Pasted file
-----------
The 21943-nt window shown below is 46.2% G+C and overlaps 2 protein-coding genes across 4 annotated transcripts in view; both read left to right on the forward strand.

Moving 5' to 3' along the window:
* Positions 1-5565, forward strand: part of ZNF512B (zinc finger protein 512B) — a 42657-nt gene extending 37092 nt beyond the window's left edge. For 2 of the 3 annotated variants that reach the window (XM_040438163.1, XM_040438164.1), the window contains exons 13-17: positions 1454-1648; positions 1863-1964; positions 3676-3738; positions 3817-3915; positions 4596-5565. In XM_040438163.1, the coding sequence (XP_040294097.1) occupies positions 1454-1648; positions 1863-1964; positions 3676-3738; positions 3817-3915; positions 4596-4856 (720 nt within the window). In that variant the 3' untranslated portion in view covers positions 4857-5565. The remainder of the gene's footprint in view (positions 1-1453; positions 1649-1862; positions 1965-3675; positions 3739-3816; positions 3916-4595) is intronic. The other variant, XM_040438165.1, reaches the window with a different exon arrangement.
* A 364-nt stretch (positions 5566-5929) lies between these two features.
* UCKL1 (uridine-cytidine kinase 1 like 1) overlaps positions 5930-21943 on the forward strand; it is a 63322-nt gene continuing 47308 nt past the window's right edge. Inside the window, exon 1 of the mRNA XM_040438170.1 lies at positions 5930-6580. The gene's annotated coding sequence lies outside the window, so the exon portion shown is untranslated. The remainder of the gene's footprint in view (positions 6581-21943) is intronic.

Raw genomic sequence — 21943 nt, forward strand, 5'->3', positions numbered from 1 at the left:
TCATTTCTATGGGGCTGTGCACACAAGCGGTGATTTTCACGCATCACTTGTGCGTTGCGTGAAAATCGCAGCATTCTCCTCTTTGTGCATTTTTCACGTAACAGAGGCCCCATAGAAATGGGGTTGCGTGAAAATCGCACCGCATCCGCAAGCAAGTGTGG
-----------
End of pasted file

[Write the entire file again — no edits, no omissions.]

The 21943-nt window shown below is 46.2% G+C and overlaps 2 protein-coding genes across 4 annotated transcripts in view; both read left to right on the forward strand.

Moving 5' to 3' along the window:
* Positions 1-5565, forward strand: part of ZNF512B (zinc finger protein 512B) — a 42657-nt gene extending 37092 nt beyond the window's left edge. For 2 of the 3 annotated variants that reach the window (XM_040438163.1, XM_040438164.1), the window contains exons 13-17: positions 1454-1648; positions 1863-1964; positions 3676-3738; positions 3817-3915; positions 4596-5565. In XM_040438163.1, the coding sequence (XP_040294097.1) occupies positions 1454-1648; positions 1863-1964; positions 3676-3738; positions 3817-3915; positions 4596-4856 (720 nt within the window). In that variant the 3' untranslated portion in view covers positions 4857-5565. The remainder of the gene's footprint in view (positions 1-1453; positions 1649-1862; positions 1965-3675; positions 3739-3816; positions 3916-4595) is intronic. The other variant, XM_040438165.1, reaches the window with a different exon arrangement.
* A 364-nt stretch (positions 5566-5929) lies between these two features.
* UCKL1 (uridine-cytidine kinase 1 like 1) overlaps positions 5930-21943 on the forward strand; it is a 63322-nt gene continuing 47308 nt past the window's right edge. Inside the window, exon 1 of the mRNA XM_040438170.1 lies at positions 5930-6580. The gene's annotated coding sequence lies outside the window, so the exon portion shown is untranslated. The remainder of the gene's footprint in view (positions 6581-21943) is intronic.

Raw genomic sequence — 21943 nt, forward strand, 5'->3', positions numbered from 1 at the left:
TCATTTCTATGGGGCTGTGCACACAAGCGGTGATTTTCACGCATCACTTGTGCGTTGCGTGAAAATCGCAGCATTCTCCTCTTTGTGCATTTTTCACGTAACAGAGGCCCCATAGAAATGGGGTTGCGTGAAAATCGCACCGCATCCGCAAGCAAGTGTGG